Mental health of UK Afghan and Iraq veterans

Department of Community Based Medicine, University of Bristol, Bristol BS6 6JL, UK.
The Lancet (Impact Factor: 45.22). 05/2010; 375(9728):1758-60. DOI: 10.1016/S0140-6736(10)60716-7
Source: PubMed
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    ABSTRACT: Concerns have been raised about the mental and physical health of UK military personnel who deployed to the 2003 war in Iraq and subsequent tours of duty in the country. We compared health outcomes in a random sample of UK armed forces personnel who were deployed to the 2003 Iraq war with those in personnel who were not deployed. Participants completed a questionnaire covering the nature of the deployment and health outcomes, which included symptoms of post-traumatic stress disorder, common mental disorders, general wellbeing, alcohol consumption, physical symptoms, and fatigue. The participation rate was 62.3% (n=4722) in the deployed sample, and 56.3% (n=5550) in the non-deployed sample. Differences in health outcomes between groups were slight. There was a modest increase in the number of individuals with multiple physical symptoms (odds ratio 1.33; 95% CI 1.15-1.54). No other differences between groups were noted. The effect of deployment was different for reservists compared with regulars. In regulars, only presence of multiple physical symptoms was weakly associated with deployment (1.32; 1.14-1.53), whereas for reservists deployment was associated with common mental disorders (2.47, 1.35-4.52) and fatigue (1.78; 1.09-2.91). There was no evidence that later deployments, which were associated with escalating insurgency and UK casualties, were associated with poorer mental health outcomes. For regular personnel in the UK armed forces, deployment to the Iraq war has not, so far, been associated with significantly worse health outcomes, apart from a modest effect on multiple physical symptoms. There is evidence of a clinically and statistically significant effect on health in reservists.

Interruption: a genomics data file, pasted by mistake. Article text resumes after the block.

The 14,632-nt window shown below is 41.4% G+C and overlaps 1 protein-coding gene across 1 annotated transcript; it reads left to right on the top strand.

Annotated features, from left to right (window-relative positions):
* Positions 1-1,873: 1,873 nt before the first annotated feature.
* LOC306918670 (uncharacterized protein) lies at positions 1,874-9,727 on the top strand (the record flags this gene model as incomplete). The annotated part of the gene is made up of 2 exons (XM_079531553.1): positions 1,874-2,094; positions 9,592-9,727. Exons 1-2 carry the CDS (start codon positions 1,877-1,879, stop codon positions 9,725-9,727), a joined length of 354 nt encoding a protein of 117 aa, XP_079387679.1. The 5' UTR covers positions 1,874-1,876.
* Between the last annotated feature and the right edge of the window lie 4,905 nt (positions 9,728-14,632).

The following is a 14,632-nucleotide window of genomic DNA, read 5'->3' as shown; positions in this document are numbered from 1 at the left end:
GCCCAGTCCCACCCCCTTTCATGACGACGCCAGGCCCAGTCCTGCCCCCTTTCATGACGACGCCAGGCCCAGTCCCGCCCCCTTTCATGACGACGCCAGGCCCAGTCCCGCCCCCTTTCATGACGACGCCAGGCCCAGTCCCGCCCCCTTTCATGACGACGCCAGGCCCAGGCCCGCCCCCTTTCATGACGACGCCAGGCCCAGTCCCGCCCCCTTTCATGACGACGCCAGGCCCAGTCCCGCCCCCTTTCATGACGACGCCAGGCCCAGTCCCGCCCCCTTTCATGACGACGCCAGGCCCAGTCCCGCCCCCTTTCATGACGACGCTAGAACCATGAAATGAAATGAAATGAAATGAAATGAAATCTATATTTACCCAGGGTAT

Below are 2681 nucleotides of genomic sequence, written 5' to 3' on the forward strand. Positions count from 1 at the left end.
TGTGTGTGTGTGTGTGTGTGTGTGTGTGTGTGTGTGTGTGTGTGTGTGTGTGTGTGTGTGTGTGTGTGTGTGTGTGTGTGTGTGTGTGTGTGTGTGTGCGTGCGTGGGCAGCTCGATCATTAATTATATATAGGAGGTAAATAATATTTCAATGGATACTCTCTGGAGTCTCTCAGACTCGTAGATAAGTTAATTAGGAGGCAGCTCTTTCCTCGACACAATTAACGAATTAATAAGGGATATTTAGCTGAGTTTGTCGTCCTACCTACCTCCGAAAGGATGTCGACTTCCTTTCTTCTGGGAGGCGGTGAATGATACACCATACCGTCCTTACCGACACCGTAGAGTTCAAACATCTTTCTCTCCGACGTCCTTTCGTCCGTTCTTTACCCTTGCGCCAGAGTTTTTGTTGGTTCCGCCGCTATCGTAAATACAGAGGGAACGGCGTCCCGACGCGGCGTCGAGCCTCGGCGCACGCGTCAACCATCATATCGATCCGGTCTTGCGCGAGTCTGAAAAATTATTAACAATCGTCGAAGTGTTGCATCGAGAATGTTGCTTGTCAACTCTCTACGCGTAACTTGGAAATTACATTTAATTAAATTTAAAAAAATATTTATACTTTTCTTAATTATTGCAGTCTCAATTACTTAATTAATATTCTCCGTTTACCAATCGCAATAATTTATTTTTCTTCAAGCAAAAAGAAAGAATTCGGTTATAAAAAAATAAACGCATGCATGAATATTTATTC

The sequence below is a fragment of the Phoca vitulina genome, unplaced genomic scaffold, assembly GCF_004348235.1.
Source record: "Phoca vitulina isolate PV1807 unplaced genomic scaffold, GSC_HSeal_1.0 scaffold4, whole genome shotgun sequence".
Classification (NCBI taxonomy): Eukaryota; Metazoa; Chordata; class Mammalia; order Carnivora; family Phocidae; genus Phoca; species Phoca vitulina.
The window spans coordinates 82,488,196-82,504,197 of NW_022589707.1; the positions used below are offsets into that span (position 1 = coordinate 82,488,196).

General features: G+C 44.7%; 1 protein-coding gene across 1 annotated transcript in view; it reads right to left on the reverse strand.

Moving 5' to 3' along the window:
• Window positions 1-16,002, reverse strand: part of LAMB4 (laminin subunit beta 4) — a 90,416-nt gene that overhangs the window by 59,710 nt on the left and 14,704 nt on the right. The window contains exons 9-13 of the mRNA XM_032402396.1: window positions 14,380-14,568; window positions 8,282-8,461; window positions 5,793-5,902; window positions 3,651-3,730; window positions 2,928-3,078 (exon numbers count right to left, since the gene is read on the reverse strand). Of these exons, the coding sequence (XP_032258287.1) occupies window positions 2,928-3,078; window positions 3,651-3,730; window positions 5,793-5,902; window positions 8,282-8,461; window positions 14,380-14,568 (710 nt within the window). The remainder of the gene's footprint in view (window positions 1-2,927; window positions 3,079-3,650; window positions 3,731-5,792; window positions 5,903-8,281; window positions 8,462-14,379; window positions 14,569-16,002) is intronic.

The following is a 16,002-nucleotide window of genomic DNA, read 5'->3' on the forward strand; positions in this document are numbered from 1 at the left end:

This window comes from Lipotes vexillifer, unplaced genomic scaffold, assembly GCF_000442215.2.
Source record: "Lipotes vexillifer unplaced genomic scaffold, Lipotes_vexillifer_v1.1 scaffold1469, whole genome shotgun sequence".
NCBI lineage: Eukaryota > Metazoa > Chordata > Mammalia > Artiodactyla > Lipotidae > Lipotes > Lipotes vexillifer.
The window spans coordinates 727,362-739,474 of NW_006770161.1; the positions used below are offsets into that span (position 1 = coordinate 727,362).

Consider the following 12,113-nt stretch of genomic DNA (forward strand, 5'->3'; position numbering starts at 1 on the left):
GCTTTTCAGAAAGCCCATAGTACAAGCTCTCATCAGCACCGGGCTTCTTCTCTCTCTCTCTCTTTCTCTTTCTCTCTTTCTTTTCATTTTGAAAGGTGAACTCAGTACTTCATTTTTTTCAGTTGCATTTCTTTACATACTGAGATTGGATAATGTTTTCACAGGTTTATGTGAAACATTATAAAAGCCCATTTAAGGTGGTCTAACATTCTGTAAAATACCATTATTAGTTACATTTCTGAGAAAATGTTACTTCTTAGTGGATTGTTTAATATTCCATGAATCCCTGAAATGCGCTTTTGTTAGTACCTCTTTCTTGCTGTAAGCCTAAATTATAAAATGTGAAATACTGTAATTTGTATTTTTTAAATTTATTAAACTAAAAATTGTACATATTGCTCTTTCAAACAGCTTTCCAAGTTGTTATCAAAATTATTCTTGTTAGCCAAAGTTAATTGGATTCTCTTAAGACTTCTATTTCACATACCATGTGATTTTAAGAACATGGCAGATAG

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    ABSTRACT: Rates of mortality due to cirrhosis of the liver are an important indicator of population levels of alcohol harm. Total recorded alcohol consumption in Britain doubled between 1960 and 2002, giving rise to a need to examine and assess cirrhosis mortality trends. Mortality rates were calculated for all ages and for specific age-groups (15-44 years and 45-64 years) for cirrhosis of the liver. Rates were directly age-standardised to the European standard population and compared with rates from 12 western European countries for the period 1955-2001. Cirrhosis mortality rates increased steeply in Britain during the 1990s. Between the periods 1987-1991, and 1997-2001, cirrhosis mortality in men in Scotland more than doubled (104% increase) and in England and Wales rose by over two-thirds (69%). Mortality in women increased by almost half (46% in Scotland and 44% in England and Wales). These relative increases are the steepest in western Europe, and contrast with the declines apparent in most other countries examined, particularly those of southern Europe. Cirrhosis mortality rates in Scotland are now one of the highest in western Europe, in 2002 being 45.2 per 100,000 in men and 19.9 in women. Current alcohol policies in Britain should be assessed by the extent to which they can successfully halt the adverse trends in liver cirrhosis mortality. The situation in Scotland warrants particular attention.
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